Oil’s recent recovery rally was well and truly consigned to history overnight, with both Brent crude and WTI plunging. News that the Saudi’s are aggressively knocking on doors to sell cruder at discounted rates in volume saw Brent crude collapse by 9.0% to $32.70 a barrel. WTI fared comparatively better, but still fell 6.6% to $ 30.90 a barrel.

Both contracts are modestly higher in Asia as some locally driven bargain hunting comes in, Brent has climbed to $32.90 a barrel, and WTI is ten cents higher at $31.00 a barrel.

To say that oil’s price action is negative is an understatement. The critical levels are $30.00 a barrel for Brent crude and $27.50 a barrel for WTI. Both remain immensely vulnerable to the continuing flood of bad news elsewhere. With Russia and Saudi Arabia seemingly comfortable increasing production and dropping prices, and with no signs of a return to the negotiating table, any rallies in oil will be limited and short-lived for the foreseeable future.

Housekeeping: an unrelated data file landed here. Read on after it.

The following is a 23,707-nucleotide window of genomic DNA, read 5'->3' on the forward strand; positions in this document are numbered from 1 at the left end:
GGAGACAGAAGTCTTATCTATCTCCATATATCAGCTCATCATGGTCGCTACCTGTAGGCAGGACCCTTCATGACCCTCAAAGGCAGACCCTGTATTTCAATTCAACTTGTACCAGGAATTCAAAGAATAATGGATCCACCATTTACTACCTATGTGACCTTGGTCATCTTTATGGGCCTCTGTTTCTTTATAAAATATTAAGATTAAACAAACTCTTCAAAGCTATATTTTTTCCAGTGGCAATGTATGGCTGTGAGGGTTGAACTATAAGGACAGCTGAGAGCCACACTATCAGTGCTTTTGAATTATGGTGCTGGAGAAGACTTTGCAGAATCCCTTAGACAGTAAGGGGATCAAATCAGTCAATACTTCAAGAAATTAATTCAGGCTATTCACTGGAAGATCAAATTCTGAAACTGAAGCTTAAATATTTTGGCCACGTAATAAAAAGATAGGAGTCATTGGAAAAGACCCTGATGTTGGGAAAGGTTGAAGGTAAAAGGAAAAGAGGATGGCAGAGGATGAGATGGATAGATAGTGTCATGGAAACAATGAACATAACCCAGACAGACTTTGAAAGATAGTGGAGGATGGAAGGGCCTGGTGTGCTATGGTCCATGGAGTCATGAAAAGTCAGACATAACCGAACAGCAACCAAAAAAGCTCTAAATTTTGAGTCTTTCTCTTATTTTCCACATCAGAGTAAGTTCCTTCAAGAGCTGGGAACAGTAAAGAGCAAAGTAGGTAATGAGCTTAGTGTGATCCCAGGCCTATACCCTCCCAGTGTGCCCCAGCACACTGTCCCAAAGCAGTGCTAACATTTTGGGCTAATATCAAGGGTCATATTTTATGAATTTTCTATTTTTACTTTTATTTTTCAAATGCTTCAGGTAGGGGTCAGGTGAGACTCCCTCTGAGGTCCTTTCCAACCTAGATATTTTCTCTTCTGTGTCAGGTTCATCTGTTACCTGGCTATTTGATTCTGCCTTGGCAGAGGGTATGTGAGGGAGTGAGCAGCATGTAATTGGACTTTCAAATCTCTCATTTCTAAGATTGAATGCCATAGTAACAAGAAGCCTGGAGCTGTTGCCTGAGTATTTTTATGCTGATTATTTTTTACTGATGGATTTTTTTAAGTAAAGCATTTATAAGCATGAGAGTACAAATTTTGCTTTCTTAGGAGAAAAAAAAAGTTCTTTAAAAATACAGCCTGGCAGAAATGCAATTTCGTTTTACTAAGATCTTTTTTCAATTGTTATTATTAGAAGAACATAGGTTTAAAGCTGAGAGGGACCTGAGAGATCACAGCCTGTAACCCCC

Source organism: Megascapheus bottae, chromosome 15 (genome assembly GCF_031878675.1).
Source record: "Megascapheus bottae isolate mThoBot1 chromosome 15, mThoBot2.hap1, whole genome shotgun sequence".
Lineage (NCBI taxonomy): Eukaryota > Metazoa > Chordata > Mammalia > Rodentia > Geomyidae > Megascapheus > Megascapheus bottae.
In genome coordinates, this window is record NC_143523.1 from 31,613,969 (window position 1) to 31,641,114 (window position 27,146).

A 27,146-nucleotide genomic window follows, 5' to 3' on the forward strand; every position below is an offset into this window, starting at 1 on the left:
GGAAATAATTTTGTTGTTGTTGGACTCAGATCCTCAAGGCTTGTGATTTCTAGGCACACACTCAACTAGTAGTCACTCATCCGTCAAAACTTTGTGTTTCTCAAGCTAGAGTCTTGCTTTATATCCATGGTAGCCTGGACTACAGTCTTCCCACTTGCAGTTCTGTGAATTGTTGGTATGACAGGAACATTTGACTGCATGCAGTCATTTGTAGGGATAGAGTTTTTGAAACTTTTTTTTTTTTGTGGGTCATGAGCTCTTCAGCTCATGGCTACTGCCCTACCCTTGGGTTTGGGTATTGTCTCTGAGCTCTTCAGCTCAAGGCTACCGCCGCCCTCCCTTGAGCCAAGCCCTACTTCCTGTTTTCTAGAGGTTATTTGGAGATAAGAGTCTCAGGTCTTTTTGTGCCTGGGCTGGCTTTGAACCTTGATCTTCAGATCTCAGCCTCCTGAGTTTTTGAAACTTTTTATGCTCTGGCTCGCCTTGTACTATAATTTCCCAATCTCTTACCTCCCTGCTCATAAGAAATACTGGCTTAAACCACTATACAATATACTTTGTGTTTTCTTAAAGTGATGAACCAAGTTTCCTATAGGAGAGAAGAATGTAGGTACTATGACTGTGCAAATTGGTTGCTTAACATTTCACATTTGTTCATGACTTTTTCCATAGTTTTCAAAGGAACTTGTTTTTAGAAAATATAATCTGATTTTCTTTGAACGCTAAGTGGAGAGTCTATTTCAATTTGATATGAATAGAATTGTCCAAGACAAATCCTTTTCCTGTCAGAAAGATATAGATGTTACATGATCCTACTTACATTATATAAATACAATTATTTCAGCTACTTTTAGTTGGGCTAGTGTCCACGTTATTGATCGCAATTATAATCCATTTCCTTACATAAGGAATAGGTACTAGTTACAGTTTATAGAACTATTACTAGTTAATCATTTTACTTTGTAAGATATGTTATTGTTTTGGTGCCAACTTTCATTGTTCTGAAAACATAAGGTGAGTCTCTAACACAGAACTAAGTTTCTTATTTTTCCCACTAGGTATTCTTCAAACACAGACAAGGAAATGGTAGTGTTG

Gold has become my bane, collapsing by nearly 60 dollars, or 3.50% overnight, finishing at $1578.00 an ounce, but trading as low as $1551.00 an ounce in panicked selling during the session. The rise in US treasury yields, the need to sell gold to cover losses in the stock market, and the uncontrolled rush by global markets to hoard US cash, all seem to have combined to chop the legs from under gold. Jason Voorhees would be impressed with this Friday the 13th price action.

One modicum of hope is that the $1560.00 support zone held on a daily closing basis. Gold also has another layer of strong technical support in the $1540.00 regions. A weekly close below that though, would open further losses to $1450.00 an ounce potentially next week, should all other external factors stay the same.